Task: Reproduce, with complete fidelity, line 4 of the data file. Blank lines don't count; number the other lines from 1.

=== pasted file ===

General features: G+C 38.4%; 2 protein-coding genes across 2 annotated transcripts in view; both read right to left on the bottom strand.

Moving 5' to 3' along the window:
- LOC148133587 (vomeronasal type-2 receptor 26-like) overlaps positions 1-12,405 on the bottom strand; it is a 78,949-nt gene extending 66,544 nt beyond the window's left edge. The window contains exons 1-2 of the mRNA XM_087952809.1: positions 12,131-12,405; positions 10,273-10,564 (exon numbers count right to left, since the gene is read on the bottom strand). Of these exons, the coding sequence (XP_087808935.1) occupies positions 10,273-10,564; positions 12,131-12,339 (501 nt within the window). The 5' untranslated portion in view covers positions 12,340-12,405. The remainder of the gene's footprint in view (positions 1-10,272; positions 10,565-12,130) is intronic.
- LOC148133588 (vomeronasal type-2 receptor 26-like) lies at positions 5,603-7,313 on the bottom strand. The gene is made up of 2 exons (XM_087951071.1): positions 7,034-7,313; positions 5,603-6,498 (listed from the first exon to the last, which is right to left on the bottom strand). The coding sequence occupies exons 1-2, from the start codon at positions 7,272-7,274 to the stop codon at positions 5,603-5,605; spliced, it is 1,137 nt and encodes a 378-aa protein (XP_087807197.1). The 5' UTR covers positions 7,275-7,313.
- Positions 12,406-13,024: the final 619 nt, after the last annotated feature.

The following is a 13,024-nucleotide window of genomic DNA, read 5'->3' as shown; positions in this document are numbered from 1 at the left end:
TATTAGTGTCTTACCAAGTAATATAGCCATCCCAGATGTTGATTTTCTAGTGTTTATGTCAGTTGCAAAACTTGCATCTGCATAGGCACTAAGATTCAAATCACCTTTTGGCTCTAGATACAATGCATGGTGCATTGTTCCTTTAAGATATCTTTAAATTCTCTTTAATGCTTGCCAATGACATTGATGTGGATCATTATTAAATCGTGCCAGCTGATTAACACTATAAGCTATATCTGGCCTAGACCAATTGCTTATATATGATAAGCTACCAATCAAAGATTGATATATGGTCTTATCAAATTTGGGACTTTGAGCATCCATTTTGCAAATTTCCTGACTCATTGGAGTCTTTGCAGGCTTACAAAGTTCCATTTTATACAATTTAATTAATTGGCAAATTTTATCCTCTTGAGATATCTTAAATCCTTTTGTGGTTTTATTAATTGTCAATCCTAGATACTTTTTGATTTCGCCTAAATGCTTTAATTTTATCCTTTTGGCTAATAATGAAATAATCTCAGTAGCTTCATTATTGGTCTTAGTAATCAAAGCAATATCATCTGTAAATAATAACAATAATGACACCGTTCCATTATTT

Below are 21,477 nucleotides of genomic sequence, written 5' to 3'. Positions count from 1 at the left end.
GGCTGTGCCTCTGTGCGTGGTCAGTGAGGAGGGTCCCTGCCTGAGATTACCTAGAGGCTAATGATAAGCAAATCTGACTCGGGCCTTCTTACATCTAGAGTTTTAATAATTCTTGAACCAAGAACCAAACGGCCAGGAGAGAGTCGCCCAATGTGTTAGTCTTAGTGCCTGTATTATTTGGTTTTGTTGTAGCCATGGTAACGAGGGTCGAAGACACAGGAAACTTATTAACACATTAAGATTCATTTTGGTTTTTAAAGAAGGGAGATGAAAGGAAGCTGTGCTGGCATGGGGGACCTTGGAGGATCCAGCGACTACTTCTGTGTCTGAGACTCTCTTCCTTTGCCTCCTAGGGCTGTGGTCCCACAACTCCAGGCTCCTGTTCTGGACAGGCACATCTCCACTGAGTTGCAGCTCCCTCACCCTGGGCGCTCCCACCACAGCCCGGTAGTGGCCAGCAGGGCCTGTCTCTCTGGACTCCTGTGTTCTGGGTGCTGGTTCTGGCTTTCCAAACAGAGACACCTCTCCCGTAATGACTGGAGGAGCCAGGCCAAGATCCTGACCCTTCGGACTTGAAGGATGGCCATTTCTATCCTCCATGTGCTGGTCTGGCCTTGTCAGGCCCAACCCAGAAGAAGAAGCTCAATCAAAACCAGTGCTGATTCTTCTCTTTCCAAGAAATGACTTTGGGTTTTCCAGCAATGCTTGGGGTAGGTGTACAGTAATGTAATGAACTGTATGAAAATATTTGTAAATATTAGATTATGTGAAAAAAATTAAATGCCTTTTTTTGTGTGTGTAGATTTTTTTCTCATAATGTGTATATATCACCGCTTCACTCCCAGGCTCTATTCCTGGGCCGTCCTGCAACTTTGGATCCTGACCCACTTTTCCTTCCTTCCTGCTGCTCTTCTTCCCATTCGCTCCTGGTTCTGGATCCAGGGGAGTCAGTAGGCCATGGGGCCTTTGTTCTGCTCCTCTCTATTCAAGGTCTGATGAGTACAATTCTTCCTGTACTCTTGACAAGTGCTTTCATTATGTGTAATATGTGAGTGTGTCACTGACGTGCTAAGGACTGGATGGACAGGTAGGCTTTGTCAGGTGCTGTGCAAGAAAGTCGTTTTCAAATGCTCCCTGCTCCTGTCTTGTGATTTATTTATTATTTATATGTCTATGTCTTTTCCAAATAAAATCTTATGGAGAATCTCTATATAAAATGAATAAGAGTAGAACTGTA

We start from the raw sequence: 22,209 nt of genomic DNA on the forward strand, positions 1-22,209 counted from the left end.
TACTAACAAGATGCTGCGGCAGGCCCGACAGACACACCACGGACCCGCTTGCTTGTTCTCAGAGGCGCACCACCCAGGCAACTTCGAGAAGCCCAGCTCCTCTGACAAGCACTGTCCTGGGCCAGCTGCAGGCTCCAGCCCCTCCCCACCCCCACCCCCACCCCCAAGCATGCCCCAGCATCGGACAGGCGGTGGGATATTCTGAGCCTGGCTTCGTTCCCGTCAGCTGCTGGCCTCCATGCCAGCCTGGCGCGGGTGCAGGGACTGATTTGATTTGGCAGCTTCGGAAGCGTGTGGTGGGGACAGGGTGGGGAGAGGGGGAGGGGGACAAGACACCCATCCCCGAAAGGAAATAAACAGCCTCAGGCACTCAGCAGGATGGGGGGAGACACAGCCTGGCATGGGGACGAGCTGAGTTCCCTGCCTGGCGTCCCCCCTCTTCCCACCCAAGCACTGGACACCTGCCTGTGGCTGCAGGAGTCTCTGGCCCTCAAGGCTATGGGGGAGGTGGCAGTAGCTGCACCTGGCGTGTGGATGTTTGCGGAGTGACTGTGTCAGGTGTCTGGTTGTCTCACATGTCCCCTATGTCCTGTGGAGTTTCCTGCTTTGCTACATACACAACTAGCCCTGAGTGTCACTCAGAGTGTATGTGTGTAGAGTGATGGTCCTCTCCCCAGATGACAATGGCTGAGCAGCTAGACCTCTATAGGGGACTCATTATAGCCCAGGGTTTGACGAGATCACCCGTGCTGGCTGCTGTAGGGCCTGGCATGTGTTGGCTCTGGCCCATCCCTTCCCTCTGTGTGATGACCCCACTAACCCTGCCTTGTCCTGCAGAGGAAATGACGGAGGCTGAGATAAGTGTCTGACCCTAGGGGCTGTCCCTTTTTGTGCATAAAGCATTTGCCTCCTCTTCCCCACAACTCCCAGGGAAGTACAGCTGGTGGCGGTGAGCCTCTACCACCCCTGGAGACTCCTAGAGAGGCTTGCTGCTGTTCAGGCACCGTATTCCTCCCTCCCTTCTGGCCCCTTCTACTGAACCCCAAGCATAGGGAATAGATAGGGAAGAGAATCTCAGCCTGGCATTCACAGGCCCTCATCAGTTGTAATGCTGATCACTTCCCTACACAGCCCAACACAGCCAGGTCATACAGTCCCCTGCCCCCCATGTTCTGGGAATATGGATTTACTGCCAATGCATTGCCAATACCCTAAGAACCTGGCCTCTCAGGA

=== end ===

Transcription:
- LOC148133588 (vomeronasal type-2 receptor 26-like) lies at positions 5,603-7,313 on the bottom strand. The gene is made up of 2 exons (XM_087951071.1): positions 7,034-7,313; positions 5,603-6,498 (listed from the first exon to the last, which is right to left on the bottom strand). The coding sequence occupies exons 1-2, from the start codon at positions 7,272-7,274 to the stop codon at positions 5,603-5,605; spliced, it is 1,137 nt and encodes a 378-aa protein (XP_087807197.1). The 5' UTR covers positions 7,275-7,313.